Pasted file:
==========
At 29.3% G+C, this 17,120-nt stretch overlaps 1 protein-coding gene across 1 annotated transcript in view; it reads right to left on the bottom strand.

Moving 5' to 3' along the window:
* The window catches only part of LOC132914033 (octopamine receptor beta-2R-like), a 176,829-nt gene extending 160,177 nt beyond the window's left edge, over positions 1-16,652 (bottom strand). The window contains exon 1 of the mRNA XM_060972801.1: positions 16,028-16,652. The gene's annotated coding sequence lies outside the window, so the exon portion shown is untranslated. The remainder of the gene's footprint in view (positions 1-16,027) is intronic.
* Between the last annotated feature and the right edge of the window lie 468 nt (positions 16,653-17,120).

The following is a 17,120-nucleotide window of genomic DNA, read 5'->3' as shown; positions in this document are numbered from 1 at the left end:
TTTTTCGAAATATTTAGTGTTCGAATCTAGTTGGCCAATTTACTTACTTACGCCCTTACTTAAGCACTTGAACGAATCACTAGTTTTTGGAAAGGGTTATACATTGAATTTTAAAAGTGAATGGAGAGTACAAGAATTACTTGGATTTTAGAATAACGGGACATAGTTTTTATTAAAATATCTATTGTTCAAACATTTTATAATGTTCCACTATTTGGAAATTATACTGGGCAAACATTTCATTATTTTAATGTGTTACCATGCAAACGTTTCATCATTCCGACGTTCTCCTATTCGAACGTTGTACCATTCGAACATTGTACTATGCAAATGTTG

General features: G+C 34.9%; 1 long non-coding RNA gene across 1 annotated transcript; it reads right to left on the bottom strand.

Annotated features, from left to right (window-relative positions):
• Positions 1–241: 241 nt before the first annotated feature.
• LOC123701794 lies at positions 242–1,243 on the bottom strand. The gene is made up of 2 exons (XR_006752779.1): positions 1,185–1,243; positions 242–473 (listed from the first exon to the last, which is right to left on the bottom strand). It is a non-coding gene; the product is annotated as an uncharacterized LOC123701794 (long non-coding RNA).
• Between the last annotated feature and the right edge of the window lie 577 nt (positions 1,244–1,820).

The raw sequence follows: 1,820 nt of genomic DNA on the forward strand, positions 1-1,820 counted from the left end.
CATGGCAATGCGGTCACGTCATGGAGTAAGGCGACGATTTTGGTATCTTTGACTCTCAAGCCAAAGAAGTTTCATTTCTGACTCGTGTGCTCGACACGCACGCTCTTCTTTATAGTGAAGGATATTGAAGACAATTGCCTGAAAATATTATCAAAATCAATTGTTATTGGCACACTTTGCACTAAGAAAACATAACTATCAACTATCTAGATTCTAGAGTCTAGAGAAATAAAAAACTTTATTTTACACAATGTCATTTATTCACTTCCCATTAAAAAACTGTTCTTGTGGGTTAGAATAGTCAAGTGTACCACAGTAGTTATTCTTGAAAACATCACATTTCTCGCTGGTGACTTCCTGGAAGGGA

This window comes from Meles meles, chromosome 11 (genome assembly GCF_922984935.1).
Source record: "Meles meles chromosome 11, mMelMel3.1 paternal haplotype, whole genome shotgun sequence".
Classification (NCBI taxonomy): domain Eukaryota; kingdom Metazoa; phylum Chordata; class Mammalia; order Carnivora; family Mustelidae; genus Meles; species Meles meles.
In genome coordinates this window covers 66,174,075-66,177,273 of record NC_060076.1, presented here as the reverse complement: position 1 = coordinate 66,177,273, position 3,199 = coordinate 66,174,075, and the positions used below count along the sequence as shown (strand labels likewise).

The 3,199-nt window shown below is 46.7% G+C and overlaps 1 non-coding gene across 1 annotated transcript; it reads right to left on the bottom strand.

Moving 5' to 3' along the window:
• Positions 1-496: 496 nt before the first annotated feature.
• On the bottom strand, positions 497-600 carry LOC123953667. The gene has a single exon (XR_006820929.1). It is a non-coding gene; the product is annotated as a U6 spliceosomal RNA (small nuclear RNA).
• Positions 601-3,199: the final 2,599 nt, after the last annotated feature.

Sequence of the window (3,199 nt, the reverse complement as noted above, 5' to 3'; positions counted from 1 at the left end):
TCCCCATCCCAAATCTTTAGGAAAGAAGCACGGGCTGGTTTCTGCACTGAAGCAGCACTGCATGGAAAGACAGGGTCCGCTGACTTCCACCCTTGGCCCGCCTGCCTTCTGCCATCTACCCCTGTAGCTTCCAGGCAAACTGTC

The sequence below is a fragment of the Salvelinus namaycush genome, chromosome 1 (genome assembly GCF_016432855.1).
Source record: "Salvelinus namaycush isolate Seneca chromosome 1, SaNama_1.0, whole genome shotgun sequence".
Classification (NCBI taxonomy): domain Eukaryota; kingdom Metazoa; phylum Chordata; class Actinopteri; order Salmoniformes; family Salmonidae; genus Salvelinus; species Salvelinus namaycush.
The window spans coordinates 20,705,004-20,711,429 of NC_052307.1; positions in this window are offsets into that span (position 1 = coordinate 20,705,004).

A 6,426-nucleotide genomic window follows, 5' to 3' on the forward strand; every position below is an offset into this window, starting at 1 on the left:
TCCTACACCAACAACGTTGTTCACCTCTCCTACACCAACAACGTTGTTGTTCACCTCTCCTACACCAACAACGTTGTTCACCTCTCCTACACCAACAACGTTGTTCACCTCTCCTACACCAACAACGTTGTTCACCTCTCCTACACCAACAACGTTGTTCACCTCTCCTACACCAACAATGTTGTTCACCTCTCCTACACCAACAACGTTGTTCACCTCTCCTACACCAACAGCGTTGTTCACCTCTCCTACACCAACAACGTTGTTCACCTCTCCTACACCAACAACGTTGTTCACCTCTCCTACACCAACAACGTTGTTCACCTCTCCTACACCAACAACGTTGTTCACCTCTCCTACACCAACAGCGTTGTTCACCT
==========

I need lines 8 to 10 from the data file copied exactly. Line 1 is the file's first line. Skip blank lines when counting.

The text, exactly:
Annotated features, from left to right (window-relative positions):
• Positions 1–241: 241 nt before the first annotated feature.
• LOC123701794 lies at positions 242–1,243 on the bottom strand. The gene is made up of 2 exons (XR_006752779.1): positions 1,185–1,243; positions 242–473 (listed from the first exon to the last, which is right to left on the bottom strand). It is a non-coding gene; the product is annotated as an uncharacterized LOC123701794 (long non-coding RNA).